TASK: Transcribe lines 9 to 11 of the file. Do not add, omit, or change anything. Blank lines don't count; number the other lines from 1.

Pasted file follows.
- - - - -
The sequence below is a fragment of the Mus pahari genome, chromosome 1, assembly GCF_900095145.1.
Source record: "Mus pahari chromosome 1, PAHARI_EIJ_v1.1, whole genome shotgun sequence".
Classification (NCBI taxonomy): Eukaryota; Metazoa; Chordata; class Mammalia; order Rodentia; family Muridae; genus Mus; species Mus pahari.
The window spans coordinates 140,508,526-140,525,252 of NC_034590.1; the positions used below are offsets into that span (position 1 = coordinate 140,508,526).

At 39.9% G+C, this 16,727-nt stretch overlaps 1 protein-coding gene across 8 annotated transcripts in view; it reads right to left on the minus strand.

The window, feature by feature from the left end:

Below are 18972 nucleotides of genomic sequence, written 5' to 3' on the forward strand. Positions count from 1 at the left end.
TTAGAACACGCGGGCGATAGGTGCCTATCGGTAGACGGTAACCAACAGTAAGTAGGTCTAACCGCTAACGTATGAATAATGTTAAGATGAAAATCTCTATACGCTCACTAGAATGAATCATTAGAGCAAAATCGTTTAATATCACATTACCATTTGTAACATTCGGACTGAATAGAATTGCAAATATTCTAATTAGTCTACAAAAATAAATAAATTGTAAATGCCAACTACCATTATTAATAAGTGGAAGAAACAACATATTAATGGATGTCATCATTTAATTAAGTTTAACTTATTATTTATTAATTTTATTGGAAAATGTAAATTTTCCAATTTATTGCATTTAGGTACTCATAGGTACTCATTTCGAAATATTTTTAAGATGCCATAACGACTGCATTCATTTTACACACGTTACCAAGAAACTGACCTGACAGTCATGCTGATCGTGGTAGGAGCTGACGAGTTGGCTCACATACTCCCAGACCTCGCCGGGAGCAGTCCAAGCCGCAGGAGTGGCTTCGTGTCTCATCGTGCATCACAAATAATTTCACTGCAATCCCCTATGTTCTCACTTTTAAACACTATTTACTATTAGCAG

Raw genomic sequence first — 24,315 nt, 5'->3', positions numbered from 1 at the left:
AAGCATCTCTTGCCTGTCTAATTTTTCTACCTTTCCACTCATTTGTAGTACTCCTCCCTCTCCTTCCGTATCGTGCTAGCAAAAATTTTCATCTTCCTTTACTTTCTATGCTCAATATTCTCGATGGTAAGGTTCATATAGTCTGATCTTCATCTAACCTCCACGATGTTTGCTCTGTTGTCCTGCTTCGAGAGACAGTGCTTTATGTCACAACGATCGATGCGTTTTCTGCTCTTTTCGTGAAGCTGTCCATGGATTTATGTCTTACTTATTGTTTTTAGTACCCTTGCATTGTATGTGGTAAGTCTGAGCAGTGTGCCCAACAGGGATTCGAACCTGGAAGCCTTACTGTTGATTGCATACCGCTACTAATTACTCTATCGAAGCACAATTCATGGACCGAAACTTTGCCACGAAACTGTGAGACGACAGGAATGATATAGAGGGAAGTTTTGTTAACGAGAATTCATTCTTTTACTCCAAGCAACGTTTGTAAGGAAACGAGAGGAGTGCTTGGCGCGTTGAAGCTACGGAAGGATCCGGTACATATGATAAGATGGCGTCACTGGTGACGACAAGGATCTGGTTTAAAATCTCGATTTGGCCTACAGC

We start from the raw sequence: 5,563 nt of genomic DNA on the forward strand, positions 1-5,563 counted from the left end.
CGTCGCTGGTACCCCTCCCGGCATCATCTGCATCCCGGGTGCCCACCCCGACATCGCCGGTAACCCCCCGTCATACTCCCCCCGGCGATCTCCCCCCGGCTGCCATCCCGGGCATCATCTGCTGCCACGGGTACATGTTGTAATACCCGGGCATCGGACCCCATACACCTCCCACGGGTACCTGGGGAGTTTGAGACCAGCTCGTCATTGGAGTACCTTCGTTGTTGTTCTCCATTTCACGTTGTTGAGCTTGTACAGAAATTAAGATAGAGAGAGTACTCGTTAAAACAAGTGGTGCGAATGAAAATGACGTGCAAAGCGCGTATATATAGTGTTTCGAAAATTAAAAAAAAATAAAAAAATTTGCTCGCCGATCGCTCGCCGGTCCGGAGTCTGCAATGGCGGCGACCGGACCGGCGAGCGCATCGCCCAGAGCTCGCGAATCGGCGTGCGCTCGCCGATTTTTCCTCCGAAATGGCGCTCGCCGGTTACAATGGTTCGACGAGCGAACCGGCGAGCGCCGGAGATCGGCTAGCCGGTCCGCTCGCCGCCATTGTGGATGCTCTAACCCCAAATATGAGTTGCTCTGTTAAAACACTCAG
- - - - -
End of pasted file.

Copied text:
Raw genomic sequence first — 24,315 nt, 5'->3', positions numbered from 1 at the left:
AAGCATCTCTTGCCTGTCTAATTTTTCTACCTTTCCACTCATTTGTAGTACTCCTCCCTCTCCTTCCGTATCGTGCTAGCAAAAATTTTCATCTTCCTTTACTTTCTATGCTCAATATTCTCGATGGTAAGGTTCATATAGTCTGATCTTCATCTAACCTCCACGATGTTTGCTCTGTTGTCCTGCTTCGAGAGACAGTGCTTTATGTCACAACGATCGATGCGTTTTCTGCTCTTTTCGTGAAGCTGTCCATGGATTTATGTCTTACTTATTGTTTTTAGTACCCTTGCATTGTATGTGGTAAGTCTGAGCAGTGTGCCCAACAGGGATTCGAACCTGGAAGCCTTACTGTTGATTGCATACCGCTACTAATTACTCTATCGAAGCACAATTCATGGACCGAAACTTTGCCACGAAACTGTGAGACGACAGGAATGATATAGAGGGAAGTTTTGTTAACGAGAATTCATTCTTTTACTCCAAGCAACGTTTGTAAGGAAACGAGAGGAGTGCTTGGCGCGTTGAAGCTACGGAAGGATCCGGTACATATGATAAGATGGCGTCACTGGTGACGACAAGGATCTGGTTTAAAATCTCGATTTGGCCTACAGC

We start from the raw sequence: 5,563 nt of genomic DNA on the forward strand, positions 1-5,563 counted from the left end.